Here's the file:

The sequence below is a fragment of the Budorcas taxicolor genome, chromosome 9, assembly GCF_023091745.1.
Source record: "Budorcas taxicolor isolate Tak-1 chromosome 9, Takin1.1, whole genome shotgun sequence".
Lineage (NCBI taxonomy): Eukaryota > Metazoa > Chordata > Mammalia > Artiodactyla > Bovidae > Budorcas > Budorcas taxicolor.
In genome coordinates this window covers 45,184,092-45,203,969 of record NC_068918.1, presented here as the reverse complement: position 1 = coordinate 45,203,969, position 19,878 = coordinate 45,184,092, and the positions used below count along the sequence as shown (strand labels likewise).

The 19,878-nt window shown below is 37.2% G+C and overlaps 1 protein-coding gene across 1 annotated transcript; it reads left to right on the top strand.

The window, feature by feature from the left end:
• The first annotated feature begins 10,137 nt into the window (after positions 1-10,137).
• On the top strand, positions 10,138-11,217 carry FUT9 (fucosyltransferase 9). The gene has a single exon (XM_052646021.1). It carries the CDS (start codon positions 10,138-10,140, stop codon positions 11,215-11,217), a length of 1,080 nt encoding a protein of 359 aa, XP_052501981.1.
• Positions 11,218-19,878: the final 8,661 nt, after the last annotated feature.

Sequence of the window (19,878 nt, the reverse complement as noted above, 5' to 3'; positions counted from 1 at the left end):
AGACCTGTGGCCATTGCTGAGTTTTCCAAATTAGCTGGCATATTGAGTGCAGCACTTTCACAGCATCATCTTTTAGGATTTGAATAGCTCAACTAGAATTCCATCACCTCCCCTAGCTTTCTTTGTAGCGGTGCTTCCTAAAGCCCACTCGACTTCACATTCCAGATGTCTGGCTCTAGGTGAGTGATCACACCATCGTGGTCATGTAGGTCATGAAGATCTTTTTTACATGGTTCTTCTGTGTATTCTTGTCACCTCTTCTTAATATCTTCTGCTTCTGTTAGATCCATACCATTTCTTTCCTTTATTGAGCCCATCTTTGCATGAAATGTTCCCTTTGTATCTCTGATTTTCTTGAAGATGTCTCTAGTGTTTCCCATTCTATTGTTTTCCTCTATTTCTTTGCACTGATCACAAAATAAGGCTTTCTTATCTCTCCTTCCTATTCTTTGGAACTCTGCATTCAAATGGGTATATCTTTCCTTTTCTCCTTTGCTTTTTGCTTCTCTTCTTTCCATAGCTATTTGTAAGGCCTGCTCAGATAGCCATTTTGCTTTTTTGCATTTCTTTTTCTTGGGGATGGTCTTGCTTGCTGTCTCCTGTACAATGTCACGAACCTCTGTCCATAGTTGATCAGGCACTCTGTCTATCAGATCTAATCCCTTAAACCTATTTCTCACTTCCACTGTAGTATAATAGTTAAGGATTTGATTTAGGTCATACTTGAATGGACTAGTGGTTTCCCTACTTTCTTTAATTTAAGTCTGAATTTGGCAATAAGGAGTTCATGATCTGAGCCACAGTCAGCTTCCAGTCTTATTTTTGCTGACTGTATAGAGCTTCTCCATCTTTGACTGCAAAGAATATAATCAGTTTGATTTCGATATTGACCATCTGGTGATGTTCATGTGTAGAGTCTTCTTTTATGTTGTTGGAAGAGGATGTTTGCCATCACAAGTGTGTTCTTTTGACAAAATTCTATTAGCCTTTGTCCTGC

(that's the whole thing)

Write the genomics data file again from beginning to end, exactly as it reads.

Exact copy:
The sequence below is a fragment of the Budorcas taxicolor genome, chromosome 9, assembly GCF_023091745.1.
Source record: "Budorcas taxicolor isolate Tak-1 chromosome 9, Takin1.1, whole genome shotgun sequence".
Lineage (NCBI taxonomy): Eukaryota > Metazoa > Chordata > Mammalia > Artiodactyla > Bovidae > Budorcas > Budorcas taxicolor.
In genome coordinates this window covers 45,184,092-45,203,969 of record NC_068918.1, presented here as the reverse complement: position 1 = coordinate 45,203,969, position 19,878 = coordinate 45,184,092, and the positions used below count along the sequence as shown (strand labels likewise).

The 19,878-nt window shown below is 37.2% G+C and overlaps 1 protein-coding gene across 1 annotated transcript; it reads left to right on the top strand.

The window, feature by feature from the left end:
• The first annotated feature begins 10,137 nt into the window (after positions 1-10,137).
• On the top strand, positions 10,138-11,217 carry FUT9 (fucosyltransferase 9). The gene has a single exon (XM_052646021.1). It carries the CDS (start codon positions 10,138-10,140, stop codon positions 11,215-11,217), a length of 1,080 nt encoding a protein of 359 aa, XP_052501981.1.
• Positions 11,218-19,878: the final 8,661 nt, after the last annotated feature.

Sequence of the window (19,878 nt, the reverse complement as noted above, 5' to 3'; positions counted from 1 at the left end):
AGACCTGTGGCCATTGCTGAGTTTTCCAAATTAGCTGGCATATTGAGTGCAGCACTTTCACAGCATCATCTTTTAGGATTTGAATAGCTCAACTAGAATTCCATCACCTCCCCTAGCTTTCTTTGTAGCGGTGCTTCCTAAAGCCCACTCGACTTCACATTCCAGATGTCTGGCTCTAGGTGAGTGATCACACCATCGTGGTCATGTAGGTCATGAAGATCTTTTTTACATGGTTCTTCTGTGTATTCTTGTCACCTCTTCTTAATATCTTCTGCTTCTGTTAGATCCATACCATTTCTTTCCTTTATTGAGCCCATCTTTGCATGAAATGTTCCCTTTGTATCTCTGATTTTCTTGAAGATGTCTCTAGTGTTTCCCATTCTATTGTTTTCCTCTATTTCTTTGCACTGATCACAAAATAAGGCTTTCTTATCTCTCCTTCCTATTCTTTGGAACTCTGCATTCAAATGGGTATATCTTTCCTTTTCTCCTTTGCTTTTTGCTTCTCTTCTTTCCATAGCTATTTGTAAGGCCTGCTCAGATAGCCATTTTGCTTTTTTGCATTTCTTTTTCTTGGGGATGGTCTTGCTTGCTGTCTCCTGTACAATGTCACGAACCTCTGTCCATAGTTGATCAGGCACTCTGTCTATCAGATCTAATCCCTTAAACCTATTTCTCACTTCCACTGTAGTATAATAGTTAAGGATTTGATTTAGGTCATACTTGAATGGACTAGTGGTTTCCCTACTTTCTTTAATTTAAGTCTGAATTTGGCAATAAGGAGTTCATGATCTGAGCCACAGTCAGCTTCCAGTCTTATTTTTGCTGACTGTATAGAGCTTCTCCATCTTTGACTGCAAAGAATATAATCAGTTTGATTTCGATATTGACCATCTGGTGATGTTCATGTGTAGAGTCTTCTTTTATGTTGTTGGAAGAGGATGTTTGCCATCACAAGTGTGTTCTTTTGACAAAATTCTATTAGCCTTTGTCCTGC